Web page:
Originally published on AntiWar
Ukraine is firing thousands of artillery shells each day in its battle to defend the Donbas city of Bakhmut, a pace that US and European officials don’t think is sustainable, The New York Times reported Thursday.
Two unnamed US officials told the Times that the Pentagon has raised the issue of Ukraine’s ammunition use in Bakhmut after a few days of non-stop firing. Ukraine’s war effort is entirely reliant on support from the US, as the Pentagon has shipped millions of artillery shells to the country.
The report is the latest example of Ukraine’s Western backers expressing doubt about Kyiv’s war strategy. The US wants Ukraine to launch a spring counteroffensive, but Western officials think those plans could be jeopardized by the amount of resources Ukraine is using in Bakhmut.
The US and Britain are preparing to ship thousands more artillery rounds and rockets to Ukraine to shore up its supplies for a counteroffensive. A senior Pentagon official described these shipments to the Times as a “last ditch effort” because Ukraine’s Western backers don’t have enough to keep up with Ukraine’s pace.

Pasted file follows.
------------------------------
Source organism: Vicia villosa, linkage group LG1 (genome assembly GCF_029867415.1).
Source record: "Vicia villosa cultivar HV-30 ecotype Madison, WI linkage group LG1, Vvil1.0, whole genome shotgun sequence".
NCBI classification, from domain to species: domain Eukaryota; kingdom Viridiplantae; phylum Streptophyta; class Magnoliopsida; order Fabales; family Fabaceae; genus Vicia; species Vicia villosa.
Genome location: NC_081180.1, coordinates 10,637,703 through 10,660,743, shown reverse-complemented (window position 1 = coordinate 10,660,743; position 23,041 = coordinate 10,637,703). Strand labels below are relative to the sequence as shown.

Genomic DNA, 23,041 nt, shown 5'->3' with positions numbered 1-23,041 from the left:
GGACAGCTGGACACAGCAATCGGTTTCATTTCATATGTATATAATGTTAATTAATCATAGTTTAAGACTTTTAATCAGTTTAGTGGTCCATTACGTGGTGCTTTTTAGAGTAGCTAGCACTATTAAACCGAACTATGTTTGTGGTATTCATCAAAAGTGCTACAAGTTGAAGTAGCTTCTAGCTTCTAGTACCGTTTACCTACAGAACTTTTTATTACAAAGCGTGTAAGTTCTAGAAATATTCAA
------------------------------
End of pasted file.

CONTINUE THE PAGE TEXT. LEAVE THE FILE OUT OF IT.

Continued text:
Ukrainian troops fighting in Bakhmut have told the media that they are already fighting with severe ammunition shortages. Ukraine is also losing a lot of people as fresh recruits are being sent into Bakhmut, which has become known as the “meat grinder,” with very little training.
Ukrainian President Volodymyr Zelensky and his top officials have decided to keep defending Bakhmut despite the dire situation for the soldiers on the ground. They say the Russians are also taking heavy casualties, which makes the city worth defending.
Jonas E. Alexis has degrees in mathematics and philosophy. He studied education at the graduate level. His main interests include U.S. foreign policy, the history of the Israel/Palestine conflict, and the history of ideas. He is the author of the book, Kevin MacDonald’s Metaphysical Failure: A Philosophical, Historical, and Moral Critique of Evolutionary Psychology, Sociobiology, and Identity Politics. He teaches mathematics in South Korea.